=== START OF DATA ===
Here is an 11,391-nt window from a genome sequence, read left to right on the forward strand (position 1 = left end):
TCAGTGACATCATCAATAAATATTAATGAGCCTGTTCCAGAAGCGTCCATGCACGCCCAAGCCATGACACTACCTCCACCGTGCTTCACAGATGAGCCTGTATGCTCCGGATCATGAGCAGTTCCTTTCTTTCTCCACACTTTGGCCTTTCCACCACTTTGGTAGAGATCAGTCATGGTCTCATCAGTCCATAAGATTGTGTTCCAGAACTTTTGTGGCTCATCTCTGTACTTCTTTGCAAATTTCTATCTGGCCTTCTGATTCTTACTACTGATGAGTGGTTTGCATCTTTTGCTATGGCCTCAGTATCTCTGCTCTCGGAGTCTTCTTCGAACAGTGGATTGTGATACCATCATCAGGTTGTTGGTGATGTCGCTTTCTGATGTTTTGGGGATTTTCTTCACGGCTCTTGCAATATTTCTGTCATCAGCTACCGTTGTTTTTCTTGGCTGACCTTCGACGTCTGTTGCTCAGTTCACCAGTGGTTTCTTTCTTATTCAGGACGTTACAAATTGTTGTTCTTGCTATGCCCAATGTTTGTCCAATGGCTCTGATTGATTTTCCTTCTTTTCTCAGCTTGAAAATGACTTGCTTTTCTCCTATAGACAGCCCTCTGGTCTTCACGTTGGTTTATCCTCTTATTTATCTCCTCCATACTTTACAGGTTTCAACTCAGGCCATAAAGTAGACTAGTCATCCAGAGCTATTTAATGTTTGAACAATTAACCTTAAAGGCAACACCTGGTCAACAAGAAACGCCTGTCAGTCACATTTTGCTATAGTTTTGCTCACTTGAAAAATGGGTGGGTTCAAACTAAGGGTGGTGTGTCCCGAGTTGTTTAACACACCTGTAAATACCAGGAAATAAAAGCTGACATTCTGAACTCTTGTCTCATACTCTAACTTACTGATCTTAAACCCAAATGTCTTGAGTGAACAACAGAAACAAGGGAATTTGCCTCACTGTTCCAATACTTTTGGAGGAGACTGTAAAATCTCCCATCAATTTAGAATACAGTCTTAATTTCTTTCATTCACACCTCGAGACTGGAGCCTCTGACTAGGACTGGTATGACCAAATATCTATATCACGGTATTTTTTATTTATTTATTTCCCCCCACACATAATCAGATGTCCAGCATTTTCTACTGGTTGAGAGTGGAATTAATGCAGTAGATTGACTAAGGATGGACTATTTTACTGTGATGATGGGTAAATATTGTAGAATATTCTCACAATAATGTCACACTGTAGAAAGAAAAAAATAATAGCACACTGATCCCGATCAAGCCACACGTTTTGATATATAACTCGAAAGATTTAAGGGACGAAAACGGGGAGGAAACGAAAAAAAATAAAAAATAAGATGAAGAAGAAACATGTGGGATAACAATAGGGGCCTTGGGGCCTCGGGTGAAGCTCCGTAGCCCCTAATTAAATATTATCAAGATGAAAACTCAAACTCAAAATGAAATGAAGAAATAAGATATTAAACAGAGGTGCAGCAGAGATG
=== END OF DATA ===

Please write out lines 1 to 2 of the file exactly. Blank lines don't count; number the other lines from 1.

Here is an 11,391-nt window from a genome sequence, read left to right on the forward strand (position 1 = left end):
TCAGTGACATCATCAATAAATATTAATGAGCCTGTTCCAGAAGCGTCCATGCACGCCCAAGCCATGACACTACCTCCACCGTGCTTCACAGATGAGCCTGTATGCTCCGGATCATGAGCAGTTCCTTTCTTTCTCCACACTTTGGCCTTTCCACCACTTTGGTAGAGATCAGTCATGGTCTCATCAGTCCATAAGATTGTGTTCCAGAACTTTTGTGGCTCATCTCTGTACTTCTTTGCAAATTTCTATCTGGCCTTCTGATTCTTACTACTGATGAGTGGTTTGCATCTTTTGCTATGGCCTCAGTATCTCTGCTCTCGGAGTCTTCTTCGAACAGTGGATTGTGATACCATCATCAGGTTGTTGGTGATGTCGCTTTCTGATGTTTTGGGGATTTTCTTCACGGCTCTTGCAATATTTCTGTCATCAGCTACCGTTGTTTTTCTTGGCTGACCTTCGACGTCTGTTGCTCAGTTCACCAGTGGTTTCTTTCTTATTCAGGACGTTACAAATTGTTGTTCTTGCTATGCCCAATGTTTGTCCAATGGCTCTGATTGATTTTCCTTCTTTTCTCAGCTTGAAAATGACTTGCTTTTCTCCTATAGACAGCCCTCTGGTCTTCACGTTGGTTTATCCTCTTATTTATCTCCTCCATACTTTACAGGTTTCAACTCAGGCCATAAAGTAGACTAGTCATCCAGAGCTATTTAATGTTTGAACAATTAACCTTAAAGGCAACACCTGGTCAACAAGAAACGCCTGTCAGTCACATTTTGCTATAGTTTTGCTCACTTGAAAAATGGGTGGGTTCAAACTAAGGGTGGTGTGTCCCGAGTTGTTTAACACACCTGTAAATACCAGGAAATAAAAGCTGACATTCTGAACTCTTGTCTCATACTCTAACTTACTGATCTTAAACCCAAATGTCTTGAGTGAACAACAGAAACAAGGGAATTTGCCTCACTGTTCCAATACTTTTGGAGGAGACTGTAAAATCTCCCATCAATTTAGAATACAGTCTTAATTTCTTTCATTCACACCTCGAGACTGGAGCCTCTGACTAGGACTGGTATGACCAAATATCTATATCACGGTATTTTTTATTTATTTATTTCCCCCCACACATAATCAGATGTCCAGCATTTTCTACTGGTTGAGAGTGGAATTAATGCAGTAGATTGACTAAGGATGGACTATTTTACTGTGATGATGGGTAAATATTGTAGAATATTCTCACAATAATGTCACACTGTAGAAAGAAAAAAATAATAGCACACTGATCCCGATCAAGCCACACGTTTTGATATATAACTCGAAAGATTTAAGGGACGAAAACGGGGAGGAAACGAAAAAAAATAAAAAATAAGATGAAGAAGAAACATGTGGGATAACAATAGGGGCCTTGGGGCCTCGGGTGAAGCTCCGTAGCCCCTAATTAAATATTATCAAGATGAAAACTCAAACTCAAAATGAAATGAAGAAATAAGATATTAAACAGAGGTGCAGCAGAGATG